November is Diabetes Awareness Month

Diabetes and the eyes: How can diabetes damage your eyes?

Diabetes is easily one of the diseases that is most commonly known to the public. Most people know how type 1 requires insulin and type 2 doesn’t show symptoms until there are obvious complications. Not a lot of people know that diabetes can be caught during an eye exam and that is what we will be talking about in this blog. If diabetes is a concern or runs in your family, please mention it to your optometrist so he or she can take the necessary precautions and tests.

People with all types of diabetes are at risk of developing diabetic retinopathy, this includes type 1, type 2 and gestational diabetes. Retinopathy is a general term describing damage to the retina, diabetic retinopathy is caused by damage to the blood vessels that feed the tissue and nerve cells in the retina.


How your optometrist can diagnose diabetic eye disease:

When you come in for your exam there are several tests you will have to go through, there is a specific one that is done with an OCT machine, where it will capture images of your retina. This test can determine whether there is swelling in your retina and other possible signs of damage that include diabetic retinopathy, glaucoma, and macular degeneration.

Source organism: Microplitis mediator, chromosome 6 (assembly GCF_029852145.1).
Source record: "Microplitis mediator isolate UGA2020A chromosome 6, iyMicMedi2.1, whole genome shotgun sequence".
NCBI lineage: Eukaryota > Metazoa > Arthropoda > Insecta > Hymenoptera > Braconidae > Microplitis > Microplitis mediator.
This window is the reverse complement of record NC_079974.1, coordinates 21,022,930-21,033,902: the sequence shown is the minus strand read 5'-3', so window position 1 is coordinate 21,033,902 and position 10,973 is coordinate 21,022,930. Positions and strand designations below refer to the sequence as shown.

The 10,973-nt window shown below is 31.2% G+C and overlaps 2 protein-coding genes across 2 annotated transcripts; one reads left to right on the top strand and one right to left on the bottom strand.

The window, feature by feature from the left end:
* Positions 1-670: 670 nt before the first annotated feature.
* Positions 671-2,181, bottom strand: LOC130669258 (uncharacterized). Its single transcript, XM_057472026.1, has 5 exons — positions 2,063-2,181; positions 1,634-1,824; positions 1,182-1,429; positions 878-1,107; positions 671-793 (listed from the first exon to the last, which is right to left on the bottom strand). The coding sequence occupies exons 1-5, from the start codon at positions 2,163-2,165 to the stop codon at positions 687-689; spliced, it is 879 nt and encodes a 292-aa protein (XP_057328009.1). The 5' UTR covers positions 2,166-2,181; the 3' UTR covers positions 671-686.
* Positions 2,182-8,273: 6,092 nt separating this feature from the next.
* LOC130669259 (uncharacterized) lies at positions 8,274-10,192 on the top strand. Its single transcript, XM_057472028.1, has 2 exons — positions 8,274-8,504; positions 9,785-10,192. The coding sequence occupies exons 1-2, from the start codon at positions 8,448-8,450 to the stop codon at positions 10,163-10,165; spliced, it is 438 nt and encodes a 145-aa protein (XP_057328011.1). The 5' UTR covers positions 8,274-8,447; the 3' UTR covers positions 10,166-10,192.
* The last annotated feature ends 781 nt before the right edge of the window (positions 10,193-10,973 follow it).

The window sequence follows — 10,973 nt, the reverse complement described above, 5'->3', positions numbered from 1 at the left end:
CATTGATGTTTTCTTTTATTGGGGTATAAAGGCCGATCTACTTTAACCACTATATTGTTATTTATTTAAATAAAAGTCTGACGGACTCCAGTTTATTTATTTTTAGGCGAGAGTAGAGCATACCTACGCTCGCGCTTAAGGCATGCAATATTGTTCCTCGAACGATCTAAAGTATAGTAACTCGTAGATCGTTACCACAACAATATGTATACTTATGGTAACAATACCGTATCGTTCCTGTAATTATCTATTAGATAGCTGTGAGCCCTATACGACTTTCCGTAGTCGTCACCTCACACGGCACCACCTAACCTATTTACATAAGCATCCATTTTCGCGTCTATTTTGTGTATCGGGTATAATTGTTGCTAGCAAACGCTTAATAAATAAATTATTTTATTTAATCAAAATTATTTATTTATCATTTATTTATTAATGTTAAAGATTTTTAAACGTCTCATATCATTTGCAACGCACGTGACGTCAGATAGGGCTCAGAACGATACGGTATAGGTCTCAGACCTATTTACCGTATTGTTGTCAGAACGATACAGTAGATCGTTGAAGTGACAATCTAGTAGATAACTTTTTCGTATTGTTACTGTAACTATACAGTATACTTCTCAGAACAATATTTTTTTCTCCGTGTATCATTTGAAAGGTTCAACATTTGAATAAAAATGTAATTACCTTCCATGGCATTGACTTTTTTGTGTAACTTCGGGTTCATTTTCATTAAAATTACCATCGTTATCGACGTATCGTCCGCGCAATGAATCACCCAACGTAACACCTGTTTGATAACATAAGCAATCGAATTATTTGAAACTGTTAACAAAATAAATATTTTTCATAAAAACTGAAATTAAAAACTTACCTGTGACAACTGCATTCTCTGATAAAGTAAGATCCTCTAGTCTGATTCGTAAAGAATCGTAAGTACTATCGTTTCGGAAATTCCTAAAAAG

Diabetes and cataracts:

Another sign of diabetes in the eyes is earlier onset cataracts. There is a specific type of cataract that can occur with changes to blood sugar levels. Dr. Hines’ father was diagnosed with diabetes because he had this type of cataract. His diabetes would not have been caught so early without his routine eye exam checkup.

Tips to help prevent diabetic eye diseases:

The 3 E’s will help you reduce the risk of having diabetic eye diseases! Follow these 3 E’s for a healthier lifestyle.


Exercise, try finding something fun that will keep you active such as yoga or swimming, or even a nice walk every day. Exercise doesn’t always have to mean running like a mad man/woman on a treadmill.

Eat healthy foods: Fill up on vegetables and whole foods every day! You don’t need to be eating salad 24/7, eating some sushi will give you some Omega 3 and making kale chips is a fun way to ensure you will get antioxidants beneficial to eyesight.

Eye Exam: Get a full comprehensive eye exam regularly, these will help with early diagnosis or simply keep track of your eye health. Many people assume they are fine if their sight isn’t blurry but eye health is not only about how well you can see.

Teri Hines